I left the last post with an intentionally unanswered question: Where are our young brown people on the farm??
Well this woman in the Gullah islands, along with her husband, is engaging and preserving youth interest on the farm and the broader food system!
Marshview Community Farm
Sará Reynolds -Green with one of her students at the school garden
Getting young people on the farm and into all aspects of the food system is exactly what Sará Reynolds-Green and her husband – affectionately called Mr. Bill by the students- are focused on. Sará is a guidance counselor at St. Helena Elementary on St. Helena Island, SC (home to abundant Gullah history, as well as the first school for African-Americans and center for civil rights activism, the Penn Center). Her 13 years in the school system is just one result of Sará’s passion for youth and education. She began a garden at the elementary school and creates curriculum and programs for building self-esteem and career education through the garden and food. She also has an after-school program where she brings interested youth to her and Mr. Bill’s farm to help harvest, weed and be a part of the farm’s business.
Their farm is on Sará’s family land, which was purchased by her great-grandfather in 1892. “I was born here, by a midwife in my Grandfather’s house. I saw a deed where my great-grandfather purchased 20 acres of land in 1892, but you know, they freed the slaves in 1861, so just 30 years later he was able to purchase land. I thought that was commendable,” says Sará. She grew up on the farm here on the island and she understands the desire young people have to leave the farm. “A lot of kids now want to leave where they come from. I did too, but when I left, I started to lose my identity. I started to lose my memories of how the food tastes, how it smells here. I started yearning for that, for family, for community. So I came back. Here, you are surrounded by family, that’s where we get our strength from,” says Sará. And that’s what she and her husband are trying to instill in the youth of the island, the importance and strength of community and food.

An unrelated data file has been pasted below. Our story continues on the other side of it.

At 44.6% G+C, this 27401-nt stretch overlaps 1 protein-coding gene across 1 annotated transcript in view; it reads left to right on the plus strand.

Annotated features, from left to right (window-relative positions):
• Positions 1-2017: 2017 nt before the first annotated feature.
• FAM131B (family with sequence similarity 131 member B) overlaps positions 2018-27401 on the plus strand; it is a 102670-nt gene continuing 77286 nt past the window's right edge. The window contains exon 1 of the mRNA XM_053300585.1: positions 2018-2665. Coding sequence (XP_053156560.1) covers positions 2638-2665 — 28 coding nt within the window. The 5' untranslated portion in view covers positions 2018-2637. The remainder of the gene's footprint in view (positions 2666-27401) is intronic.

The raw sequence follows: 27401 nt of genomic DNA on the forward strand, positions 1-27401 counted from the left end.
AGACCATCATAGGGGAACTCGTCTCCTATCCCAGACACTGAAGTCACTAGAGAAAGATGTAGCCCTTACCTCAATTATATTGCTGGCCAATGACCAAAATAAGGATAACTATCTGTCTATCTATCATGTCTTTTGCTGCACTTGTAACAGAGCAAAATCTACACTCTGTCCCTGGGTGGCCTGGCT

Mr. Bill on the land at Marshview Community Farm
Mr. Bill is a farmer and a chef who owns Gullah Grub, a local restaurant serving Gullah dishes on the island. He employs some of the older students in the restaurant and teaches cooking classes where kids learn not only about food and cooking, but about their own cultural history here on the island and the history of the food they’re cooking, like rice.
The students are involved in every aspect of the farm business, from seed to table. “With the students, we create a long list of careers tied to food and agriculture. They come up with jobs I didn’t even think of: the food photographer for marketing the food, the heating/cooling specialist for building food refrigeration storage. Once you think about it, the entire food system encompasses just about all your careers,” says Sará.
Sará and Mr. Bill are an inspiration to the rest of us trying to get young people back on the farm, and an example of how we should see our agrarian roots as a strength instead of chains from the past holding our people back.